If Men and Women Are More Similar Than Not, Why Do They Feel Differently About Homeownership?

The unique challenges women have faced in the past and continue to face today make owning a home a tangible sign of success for a woman. A woman’s home is a space to creatively express desires and dreams and to evoke certain feelings. From a practical standpoint, it’s an investment and source of security that remains a constant regardless of her marital status.

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Settling Up in Cincinnati, a Top City for Single Women Homebuyers

June is National Homeownership Month. This article is part of an ongoing series focusing on different aspects of women’s homeownership.


Single Women Outpace Men in Homeownership


In our 2018 Women in the Housing and Ecosystem Report, we found women have outpaced single men in homeownership consistently since 1986. This trend has most likely sustained because the reasons women seek homeownership are powerful, both from an economic and an emotional standpoint.

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Power-up Your Policymaking

How to turn your passion into action from boosting your local engagement or running for office

“This woman’s place is in the House-the House of Representatives”-Bella Abzug

It’s no new news that although we comprise a little over half the human population, women are severely underrepresented in both politics and business. Although great strides have been made and new fissures and cracks appear every day in that storied glass ceiling, for the busy everyday woman, moving from awareness to engagement can seem daunting. Continue reading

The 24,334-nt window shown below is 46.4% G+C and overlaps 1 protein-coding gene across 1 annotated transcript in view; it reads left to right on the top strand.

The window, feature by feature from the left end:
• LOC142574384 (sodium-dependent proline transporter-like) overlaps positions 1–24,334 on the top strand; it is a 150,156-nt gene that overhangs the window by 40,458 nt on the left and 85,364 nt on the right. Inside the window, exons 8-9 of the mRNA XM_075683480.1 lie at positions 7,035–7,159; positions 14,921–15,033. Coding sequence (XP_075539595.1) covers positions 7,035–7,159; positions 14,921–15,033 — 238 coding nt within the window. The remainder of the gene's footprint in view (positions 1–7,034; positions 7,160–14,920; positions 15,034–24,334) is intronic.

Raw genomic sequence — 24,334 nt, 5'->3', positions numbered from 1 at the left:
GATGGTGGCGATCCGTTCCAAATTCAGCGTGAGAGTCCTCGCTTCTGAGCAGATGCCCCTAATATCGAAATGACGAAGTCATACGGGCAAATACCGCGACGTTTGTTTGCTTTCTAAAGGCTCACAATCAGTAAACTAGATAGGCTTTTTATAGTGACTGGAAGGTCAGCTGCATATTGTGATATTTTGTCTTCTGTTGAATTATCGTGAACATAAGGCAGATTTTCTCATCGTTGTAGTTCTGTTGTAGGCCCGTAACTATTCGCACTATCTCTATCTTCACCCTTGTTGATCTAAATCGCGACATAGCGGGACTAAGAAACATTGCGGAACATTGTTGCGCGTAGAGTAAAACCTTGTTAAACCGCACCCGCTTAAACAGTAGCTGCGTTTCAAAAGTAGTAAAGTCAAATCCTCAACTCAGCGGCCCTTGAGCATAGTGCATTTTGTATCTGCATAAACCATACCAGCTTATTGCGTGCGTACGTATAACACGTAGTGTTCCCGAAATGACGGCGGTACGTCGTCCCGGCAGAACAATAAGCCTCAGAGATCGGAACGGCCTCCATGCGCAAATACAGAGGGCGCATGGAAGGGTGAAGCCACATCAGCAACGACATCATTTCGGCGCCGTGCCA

One Tough Mother: How Single Mothers are Defining the Homebuying Process

June is National Homeownership Month. This article is part of an ongoing series focusing on aspects of women’s homeownership.

“Despite the stereotypes that insist women care more about marriage than men do, it may actually be the single life that women embrace more than men,” says Professor Bella DePaulo, social scientist, author, and expert on elective single life, going on to say that unmarried women may be likelier than men to create a lifestyle around singledom.
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Martin Luther King Jr. Day 2018

Today Americans observe Martin Luther King, Jr. Day, a federal holiday occurring every third Monday in January, in honor of the life and achievements of a leading figure in the Civil Rights Movement almost three decades ago.

Martin Luther King, Jr., a Baptist minister and Nobel Laureate, advocated for civil rights and against racial discrimination in federal and state law through nonviolent activism. Introduced shortly after his assassination in 1968, the holiday was signed into law by President Ronald Reagan in 1983 and first observed in 1986. This was the first national holiday to commemorate an African American.

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Leading the Way Toward Gender Equality

On a stormy Thursday in January I had the honor of attending a meeting at the Dutch Ministry of Education, Culture and Science on the financial position of women in the European Union (EU). Experts and policy makers from 14 EU Member States gathered in The Hague to talk about the economic independence of women in their respective countries.